|Abstract: Children with disabilities commonly engage in problem behavior, and physicians increasingly prescribe psychotropic medications to address these behavioral concerns. In current practice and research, medication effects are commonly evaluated based on caregiver reports and rating scales. Direct measures of behavior have potential to provide complementary information to these indirect measures. Relative to indirect measures, direct measures provide a sensitive, objective measure of behavior in relevant environmental contexts and allow frequent progress monitoring. We systematically reviewed studies using direct measures of behavior to evaluate effects of one or more non-stimulant medication for children ages 2-17. We identified 49 studies that met inclusion criteria. We summarized descriptive study characteristics, including participant characteristics, drug classes, behaviors measured, assessment procedures, and study designs. We also coded study quality and evaluated outcomes for studies that met a minimum quality threshold. Most studies evaluated first-generation (typical) antipsychotics for children with intellectual and developmental disabilities, using unstructured direct observations. There were significant deficits in study quality; among 10 studies that met a minimum quality threshold, we found limited evidence of medication effects as measured by direct assessments. We identify avenues for future research to inform the reliability and validity of direct measures to evaluate psychotropic medication effects.
Maximising Treatment Outcomes for Adults With Severe Challenging Behavior Residing in a Specialist Facility
|ALISON COX (Brock University)
Individuals who engage in dangerous behavior towards others, or themselves, have historically been under-treated and under-researched (Foxx, 2000, p.1). Unfortunately, this trend has not changed in that challenging behavior literature featuring adult participants has been steadily declining since 2008. Adults who engage in severe, pervasive challenging behavior interact frequently with emergency service personnel, are the most expensive to support and often end up in inappropriate placement (e.g., incarceration, hospital settings). The current study adds to the scarce literature base by describing a comprehensive behavioral intervention featuring differential reinforcement, safe-extinction, token economy and response cost. Most clients experienced psychotropic medication reduction while they participated in the residences three program phases: behavioral stabilization, skill acquisition and generalisation and maintenance. We describe how to safely, effectively and ethically implement the intervention components of each programming phase, as well as hypothesize how each programming component may have contributed to maximizing treatment outcomes for each of the five client.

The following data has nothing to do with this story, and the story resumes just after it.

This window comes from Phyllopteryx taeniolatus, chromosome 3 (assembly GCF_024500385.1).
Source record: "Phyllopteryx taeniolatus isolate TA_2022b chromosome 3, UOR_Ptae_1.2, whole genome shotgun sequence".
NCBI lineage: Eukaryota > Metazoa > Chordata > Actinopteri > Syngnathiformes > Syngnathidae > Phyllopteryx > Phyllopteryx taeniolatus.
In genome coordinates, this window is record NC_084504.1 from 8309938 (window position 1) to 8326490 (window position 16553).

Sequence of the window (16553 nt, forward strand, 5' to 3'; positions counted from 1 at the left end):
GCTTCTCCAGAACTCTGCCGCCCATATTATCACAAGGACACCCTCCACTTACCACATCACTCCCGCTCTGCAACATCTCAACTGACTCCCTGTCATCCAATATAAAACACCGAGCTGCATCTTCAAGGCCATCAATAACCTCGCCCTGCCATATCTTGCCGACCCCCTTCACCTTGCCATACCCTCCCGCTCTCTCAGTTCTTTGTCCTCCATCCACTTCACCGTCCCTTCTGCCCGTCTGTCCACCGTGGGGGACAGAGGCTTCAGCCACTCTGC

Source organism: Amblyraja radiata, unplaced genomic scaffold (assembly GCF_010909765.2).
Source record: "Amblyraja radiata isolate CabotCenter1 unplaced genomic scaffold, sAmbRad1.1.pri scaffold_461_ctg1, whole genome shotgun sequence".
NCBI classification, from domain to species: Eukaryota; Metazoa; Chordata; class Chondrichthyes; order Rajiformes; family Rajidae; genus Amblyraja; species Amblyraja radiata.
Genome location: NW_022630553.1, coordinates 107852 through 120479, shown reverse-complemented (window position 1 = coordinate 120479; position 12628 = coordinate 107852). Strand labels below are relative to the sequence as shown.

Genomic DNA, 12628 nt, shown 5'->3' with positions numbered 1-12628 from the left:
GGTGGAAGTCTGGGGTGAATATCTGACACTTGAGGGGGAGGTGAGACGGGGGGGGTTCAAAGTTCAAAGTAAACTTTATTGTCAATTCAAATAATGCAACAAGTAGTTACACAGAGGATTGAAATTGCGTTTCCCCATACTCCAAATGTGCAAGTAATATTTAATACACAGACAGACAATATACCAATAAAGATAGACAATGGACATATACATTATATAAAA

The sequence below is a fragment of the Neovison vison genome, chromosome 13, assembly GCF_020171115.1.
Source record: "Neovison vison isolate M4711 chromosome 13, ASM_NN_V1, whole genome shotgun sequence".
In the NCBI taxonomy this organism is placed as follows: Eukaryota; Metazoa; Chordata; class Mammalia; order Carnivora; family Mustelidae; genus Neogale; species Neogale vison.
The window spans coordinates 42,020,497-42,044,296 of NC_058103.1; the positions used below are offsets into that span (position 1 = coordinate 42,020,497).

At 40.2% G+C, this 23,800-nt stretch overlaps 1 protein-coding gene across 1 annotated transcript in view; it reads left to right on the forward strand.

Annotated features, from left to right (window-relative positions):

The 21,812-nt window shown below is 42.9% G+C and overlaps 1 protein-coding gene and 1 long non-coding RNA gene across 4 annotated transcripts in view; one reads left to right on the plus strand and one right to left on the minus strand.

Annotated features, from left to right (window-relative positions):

|Considerations and Strategies for Practitioners Regarding Interdisciplinary Polypharmacy Management
|ANITA LI (Western Michigan University)
|Abstract: Polypharmacy is the administration of multiple pharmacological agents to target specific behaviors or conditions. The prevalence of challenging behaviors exhibited by individuals with intellectual disabilities also increases the risk of polypharmacy. Behavior analytic practitioners working with older individuals, individuals with challenging behavior, or individuals in residential settings are more likely to encounter cases involving polypharmacy and medication management. The continued practice of polypharmacy may result in drug adverse effects, posing long-term risks for clients and potentially impacting outcomes and implementation of ABA therapy. A recent survey of practitioners indicated a lack of knowledge and strategies were barriers to interdisciplinary collaboration. Therefore, this paper will provide an overview of polypharmacy management initiatives and practices, literature support on establishing guidelines, and perspectives from the medical community to empower practitioners with strategies and data to be considered in their practice.